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Chinese experts surprised at Iraqi regime collapse
   CCTV.COM   2003-04-11 13:04:25   
    After 22 days of war on Iraq, the US-led allied forces have achieved some of their major objectives -- a relatively small force has seized nearly two-thirds of a country, the size of California, including its capital, suffering just over 100 killed in combat and accidents. The dramatic occupation of Baghdad has surprised many, including Chinese experts.

    The scene only took a matter of seconds, but for the Baghdad's 5 million residents, the world changed. Onlookers watched as Iraqi President Saddam Hussein's statue toppled to the ground, symbolizing the collapse of the Iraqi government.

    Many are in disbelief including several Chinese experts. Some say if the disappearance of Iraqi resistance was all part of a planned military tactic, then Saddam Hussein has made a strategic mistake, for occupation of Baghdad is seen as the beginning of the end.

    Tao Wenzhao, professor and political analyst: "Baghdad is the capital and symbol of Saddam's regime. If the capital is occupied, I can hardly imagine the resistance from other cities, including Sadam's hometown of Tikirit, has any important meaning."

    For the past three weeks, the US-led coalition forces prepared for an urban war in Baghdad. But it has so far turned out to be a false prediction. Allied forces did not meet organized resistance in Baghdad, nor did they receive organized surrender or welcome. The Iraqi government, its army, intelligence services and information centers have simply vanished. Where are the Iraqi fighters? And where are his elite troops and equipment hidden?

    Many think the uncertainty could bear a potential threat of revenge from Saddam's loyalists. And others believe that Iraq simply does not have the capability to resist.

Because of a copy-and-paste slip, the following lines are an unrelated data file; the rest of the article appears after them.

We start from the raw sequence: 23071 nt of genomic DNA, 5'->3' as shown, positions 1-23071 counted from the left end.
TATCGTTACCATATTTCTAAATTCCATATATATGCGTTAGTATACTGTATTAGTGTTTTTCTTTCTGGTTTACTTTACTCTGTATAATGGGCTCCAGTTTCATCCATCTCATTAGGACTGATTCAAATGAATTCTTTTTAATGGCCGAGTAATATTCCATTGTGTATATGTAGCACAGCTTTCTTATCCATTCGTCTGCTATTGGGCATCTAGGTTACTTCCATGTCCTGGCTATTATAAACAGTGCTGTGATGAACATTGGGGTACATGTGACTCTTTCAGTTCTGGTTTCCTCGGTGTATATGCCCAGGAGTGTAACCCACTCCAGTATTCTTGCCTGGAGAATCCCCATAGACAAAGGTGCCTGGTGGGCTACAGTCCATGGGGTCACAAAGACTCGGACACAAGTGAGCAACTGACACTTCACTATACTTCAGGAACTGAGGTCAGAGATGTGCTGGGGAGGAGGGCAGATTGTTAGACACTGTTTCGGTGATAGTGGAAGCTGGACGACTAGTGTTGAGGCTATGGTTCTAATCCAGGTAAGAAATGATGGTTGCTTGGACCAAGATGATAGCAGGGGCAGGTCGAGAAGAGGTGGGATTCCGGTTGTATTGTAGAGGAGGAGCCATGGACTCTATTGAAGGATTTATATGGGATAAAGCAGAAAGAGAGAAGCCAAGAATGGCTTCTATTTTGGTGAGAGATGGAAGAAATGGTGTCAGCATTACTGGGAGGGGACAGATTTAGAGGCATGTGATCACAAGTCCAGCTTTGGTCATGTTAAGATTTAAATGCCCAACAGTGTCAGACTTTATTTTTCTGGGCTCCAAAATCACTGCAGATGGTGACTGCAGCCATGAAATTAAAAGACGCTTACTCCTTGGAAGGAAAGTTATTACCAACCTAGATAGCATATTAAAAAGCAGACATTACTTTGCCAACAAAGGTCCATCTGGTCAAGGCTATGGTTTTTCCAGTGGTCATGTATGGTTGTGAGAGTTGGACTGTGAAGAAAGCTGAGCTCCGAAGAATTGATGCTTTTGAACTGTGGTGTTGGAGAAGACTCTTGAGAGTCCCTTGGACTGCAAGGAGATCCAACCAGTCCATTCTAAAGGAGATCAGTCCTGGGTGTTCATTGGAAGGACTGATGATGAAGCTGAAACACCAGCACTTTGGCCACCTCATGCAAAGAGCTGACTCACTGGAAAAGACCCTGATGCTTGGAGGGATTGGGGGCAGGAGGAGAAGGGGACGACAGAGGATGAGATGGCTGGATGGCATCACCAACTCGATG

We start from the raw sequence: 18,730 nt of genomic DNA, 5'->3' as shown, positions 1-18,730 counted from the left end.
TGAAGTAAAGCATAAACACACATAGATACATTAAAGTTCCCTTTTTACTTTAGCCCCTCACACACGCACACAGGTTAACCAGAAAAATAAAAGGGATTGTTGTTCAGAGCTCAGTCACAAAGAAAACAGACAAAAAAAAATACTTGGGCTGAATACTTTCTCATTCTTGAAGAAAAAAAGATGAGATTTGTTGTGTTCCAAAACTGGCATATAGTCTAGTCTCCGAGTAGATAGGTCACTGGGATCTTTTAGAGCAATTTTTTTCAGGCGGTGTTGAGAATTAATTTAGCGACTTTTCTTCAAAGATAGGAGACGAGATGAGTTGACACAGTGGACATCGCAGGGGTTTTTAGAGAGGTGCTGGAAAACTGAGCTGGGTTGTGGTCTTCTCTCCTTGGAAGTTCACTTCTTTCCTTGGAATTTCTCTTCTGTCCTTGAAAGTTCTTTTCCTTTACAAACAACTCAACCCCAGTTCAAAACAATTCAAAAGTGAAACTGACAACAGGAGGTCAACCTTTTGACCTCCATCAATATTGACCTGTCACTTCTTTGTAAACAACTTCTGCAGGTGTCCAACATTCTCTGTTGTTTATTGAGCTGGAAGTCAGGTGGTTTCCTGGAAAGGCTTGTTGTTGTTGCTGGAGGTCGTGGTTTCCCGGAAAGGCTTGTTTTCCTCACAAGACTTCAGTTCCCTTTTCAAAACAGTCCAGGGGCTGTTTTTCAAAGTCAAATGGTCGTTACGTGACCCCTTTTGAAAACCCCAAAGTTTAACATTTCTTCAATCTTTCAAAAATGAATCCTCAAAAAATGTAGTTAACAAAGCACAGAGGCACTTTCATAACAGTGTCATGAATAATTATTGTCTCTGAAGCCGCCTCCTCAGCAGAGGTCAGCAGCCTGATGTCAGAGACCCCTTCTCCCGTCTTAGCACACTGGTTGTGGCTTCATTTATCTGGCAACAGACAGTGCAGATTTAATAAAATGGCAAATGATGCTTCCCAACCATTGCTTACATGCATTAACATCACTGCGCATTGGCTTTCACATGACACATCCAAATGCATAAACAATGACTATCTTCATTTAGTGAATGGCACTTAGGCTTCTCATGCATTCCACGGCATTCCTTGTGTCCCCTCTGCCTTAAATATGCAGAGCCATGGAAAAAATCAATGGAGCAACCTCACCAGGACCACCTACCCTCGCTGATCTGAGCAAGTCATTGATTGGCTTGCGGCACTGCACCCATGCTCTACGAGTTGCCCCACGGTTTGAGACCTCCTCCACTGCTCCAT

Despite their immediate success, American military officials have remained cautious about declaring victory in Iraq. Even in Baghdad, fighting has not subsided entirely. US Marines patrolling the center of the capital are faced with constant scattered attacks.

    Some Chinese military analysts say it is just too early to say the war is over. Some even predict more tough fighting ahead.

    Zhang Zhaozhong, military analyst: "There still could be major battles in the north, with small-scale actions likely to continue. The major cities of northern Iraq, are still in the hands of Saddam Hussein's government, and the battle for Tikrit, the Iraqi president's hometown about 90 miles north of Baghdad, could be particularly fierce."

    Military analysts say that though many have collapsed without a fight, an enormous arsenal of conventional weapons, such as guns, tanks and missiles, are still hidden around the country.

    The final phase of the campaign could be held in Tikrit, where Saddam's troops might use anything as a last resort. But the US forces can counter with more intensified bombings. The city could also become testing ground for the US Fourth Infantry Division, the most advanced troops en route to the north. For Saddam Hussein and his troops, Tikrit is the best city to stage a last stand.

    Despite the dramatic collapse of authority in Baghdad, there has been a sense that Saddam's three decades of rule in Iraq won't be easy to rid. Many say winning peace and stability in the country may prove to be more difficult than winning the war.

Editor: Yang Feiyang

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